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Lawyer: March Madness Office Pools Pose Big Risks for Employers


Bert Brannen was quoted in the Atlanta Business Chronicle on March 13, 2015. The article “Lawyer: March Madness Office Pools Pose Big Risks for Employers” discussed how the effort to boost office morale during March Madness can backfire and cause big legal problems for companies.

Bert was quoted on why employers need to protect themselves as a culture of bracketology balloons in the workplace.

Bert said the perils of office pools include:

Potential accusations of discrimination
Some employees can feel left out of their office pools, if they are unable to participate or they aren't invited. Maybe they can't afford the entry fee or the organizer decides to exclude women. At best, employees have hurt feelings. At worse, they accuse their employer of discrimination.

Risk to Union-Free Workplaces
Permitting employees to sign up other employees for gambling pools counts as solicitation. Solicitation policies must be enforced uniformly, according to rules set forth by the National Labor Relations Board. Therefore, if you let employees solicit for brackets in the workplace, you also may have to also let them solicit for a union.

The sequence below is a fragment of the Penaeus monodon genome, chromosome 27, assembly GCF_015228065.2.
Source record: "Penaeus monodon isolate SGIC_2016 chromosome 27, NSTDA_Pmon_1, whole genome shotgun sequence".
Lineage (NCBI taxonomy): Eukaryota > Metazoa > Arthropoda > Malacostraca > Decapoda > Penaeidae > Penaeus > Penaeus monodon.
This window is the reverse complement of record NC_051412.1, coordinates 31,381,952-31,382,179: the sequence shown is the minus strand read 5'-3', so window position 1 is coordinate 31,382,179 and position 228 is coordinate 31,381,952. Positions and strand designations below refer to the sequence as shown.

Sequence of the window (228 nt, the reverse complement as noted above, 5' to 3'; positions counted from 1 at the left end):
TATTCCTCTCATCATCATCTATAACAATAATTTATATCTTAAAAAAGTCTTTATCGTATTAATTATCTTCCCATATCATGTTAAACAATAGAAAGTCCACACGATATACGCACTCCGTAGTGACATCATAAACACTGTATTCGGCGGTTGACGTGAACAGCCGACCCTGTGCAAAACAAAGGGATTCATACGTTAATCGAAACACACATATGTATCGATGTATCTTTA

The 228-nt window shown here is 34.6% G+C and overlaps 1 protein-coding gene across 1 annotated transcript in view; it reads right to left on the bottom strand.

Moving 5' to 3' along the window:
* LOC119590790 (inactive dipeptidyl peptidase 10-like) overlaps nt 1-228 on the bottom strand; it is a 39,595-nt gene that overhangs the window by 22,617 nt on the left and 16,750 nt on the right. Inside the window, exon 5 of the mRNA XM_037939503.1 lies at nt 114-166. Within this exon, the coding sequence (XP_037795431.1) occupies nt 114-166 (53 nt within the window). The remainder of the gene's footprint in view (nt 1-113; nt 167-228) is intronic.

Big Money, Bad Feelings
Office pools have expanded into big money over the years as employee participation has swelled. In some cases, thousands of dollars are at stake. Gambling losses can easily ignite tension between employees. In fact, employers have historically banned gambling because it led to fights, not because it's illegal.

Spike in Social Media Activity Sparks Badmouthing
Almost 250,000 people follow the official March Madness twitter feed. Spikes in social media activity can increase the risk of employees publicly badmouthing their bosses during a time with the NLRB is expanding its oversight in this area and siding with employees.

Gambling is illegal
No employer wants to condone illegal activity. It's simply not worth the risk, no matter how small. According to Bert, employers should consider taking the following steps to limit the risks associated with March Madness:

To read the full article, please visit Atlanta Business Chronicle.

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